Microsoft has announced it will work with several venture capital firms to provide over £3m in specially targeted funding to empower women’s innovation and entrepreneurship.
The company’s corporate venture fund, named M12, is to partner with startup investors SVB Financial Group and EQT Ventures to create the Female Founders Competition.
Executive Vice President for Business Development Peggy Johnson wrote on Microsoft’s official blog that the competition will “accelerate access to capital for women entrepreneurs”. Citing recent research on funding for new tech startups, Johnson said only 2.2% of total global venture capital funding went to women in 2017. She said the numbers do not reflect the fact that increasing gender diversity among tech company founders correlates with greater long-term profitability.
Microsoft has already reaped tangible rewards from finding innovative startups through funding competitions. Late last year, it sought applications from new firms in the business of researching and developing artificial intelligence technology. It eventually handed out over £2.65m. Some startups funded through global startup competitions, such as AI developer Bonsai, have eventually been wholly acquired by Microsoft.
Microsoft’s goals with the Female Founders Competition go beyond searching for the latest in tech ideas, however. Citing diversity as an important part of its culture, Johnson believes the company has a responsibility as an industry leader to:
“…support entrepreneurs with new thinking, fresh voices and diverse points of view.”
M12 and its partners are asking tech startups from North America, Europe and Israel with at least one woman on their executive team to enter the Female Founders Competition. Applicants will firstly compete for the chance to participate in initial pitch meetings late in 2018, where they will present their ideas as a solution to a critical business problem. From there, 10 finalists will be selected, with two winners each receiving over £1.5m in venture funding from Microsoft and its partners.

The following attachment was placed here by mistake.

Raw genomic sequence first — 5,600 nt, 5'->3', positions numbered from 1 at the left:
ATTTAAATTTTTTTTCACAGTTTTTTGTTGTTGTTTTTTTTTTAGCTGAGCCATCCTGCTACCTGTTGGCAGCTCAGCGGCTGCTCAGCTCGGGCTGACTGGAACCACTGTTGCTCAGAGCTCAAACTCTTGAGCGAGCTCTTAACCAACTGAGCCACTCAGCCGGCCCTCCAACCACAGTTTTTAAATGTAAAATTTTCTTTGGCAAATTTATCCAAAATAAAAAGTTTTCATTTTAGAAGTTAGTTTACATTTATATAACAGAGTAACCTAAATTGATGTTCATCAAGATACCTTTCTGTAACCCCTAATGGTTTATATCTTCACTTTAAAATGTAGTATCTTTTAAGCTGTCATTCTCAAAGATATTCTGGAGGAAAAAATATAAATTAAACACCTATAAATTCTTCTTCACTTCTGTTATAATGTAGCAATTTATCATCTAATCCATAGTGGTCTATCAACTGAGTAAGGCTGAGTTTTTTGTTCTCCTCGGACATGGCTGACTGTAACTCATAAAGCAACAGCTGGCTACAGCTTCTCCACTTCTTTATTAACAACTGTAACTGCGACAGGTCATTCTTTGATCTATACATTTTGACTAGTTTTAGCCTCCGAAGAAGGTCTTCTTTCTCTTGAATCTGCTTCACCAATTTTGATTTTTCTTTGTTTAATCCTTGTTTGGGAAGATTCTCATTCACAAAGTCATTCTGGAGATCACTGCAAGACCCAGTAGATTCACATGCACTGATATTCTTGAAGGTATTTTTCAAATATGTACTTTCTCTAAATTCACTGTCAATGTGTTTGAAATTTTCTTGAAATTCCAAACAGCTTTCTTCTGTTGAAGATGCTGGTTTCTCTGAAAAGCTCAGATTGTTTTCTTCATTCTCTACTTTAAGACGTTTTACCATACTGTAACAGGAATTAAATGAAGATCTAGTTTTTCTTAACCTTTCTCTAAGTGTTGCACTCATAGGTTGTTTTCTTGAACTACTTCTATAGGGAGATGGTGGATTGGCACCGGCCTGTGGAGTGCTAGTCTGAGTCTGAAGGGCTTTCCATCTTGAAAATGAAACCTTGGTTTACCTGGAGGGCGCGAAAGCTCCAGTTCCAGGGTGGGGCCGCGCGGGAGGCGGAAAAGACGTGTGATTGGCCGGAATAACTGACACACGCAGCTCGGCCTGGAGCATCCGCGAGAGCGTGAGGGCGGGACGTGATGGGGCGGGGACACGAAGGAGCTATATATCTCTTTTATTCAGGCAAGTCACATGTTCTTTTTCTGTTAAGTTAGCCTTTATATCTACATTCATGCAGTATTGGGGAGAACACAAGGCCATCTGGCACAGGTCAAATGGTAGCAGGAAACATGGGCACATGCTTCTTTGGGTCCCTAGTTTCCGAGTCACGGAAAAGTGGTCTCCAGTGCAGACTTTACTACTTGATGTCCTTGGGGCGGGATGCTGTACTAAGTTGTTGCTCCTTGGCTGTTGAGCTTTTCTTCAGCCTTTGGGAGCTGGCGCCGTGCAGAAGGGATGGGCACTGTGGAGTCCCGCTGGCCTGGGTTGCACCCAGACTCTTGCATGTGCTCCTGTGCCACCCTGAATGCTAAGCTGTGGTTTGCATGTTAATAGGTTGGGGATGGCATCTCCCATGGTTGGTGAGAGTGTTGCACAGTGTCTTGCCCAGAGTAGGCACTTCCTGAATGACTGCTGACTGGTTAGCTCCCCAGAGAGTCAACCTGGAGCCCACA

Another of Microsoft’s seed programs, the Imagine Cup, recently reported it had gifted almost £100,000 to two students from Canada who have invented smartARM, a robotic arm capable of adjusting its grip via an AI algorithm. After competing with around 3,000 other teams from 33 countries, the mechatronics engineering and computer science students from the University of Toronto won first place with their 3D printed device.
The smartARM has a camera mounted in its palm to assess whatever it is holding and adjust its grip accordingly. Its machine learning algorithm means its ability to handle objects improves with each use. With its object handling history automatically uploading to the cloud, users can switch to a completely different device and expect the same performance.
The students were able to meet with Microsoft CEO Satya Nadella, along with the two runners up. The next best teams had built a translation device to help parents of newborns understand their baby’s needs from its cries, and developed software to help those with impaired hearing to isolate voices in crowded environments.
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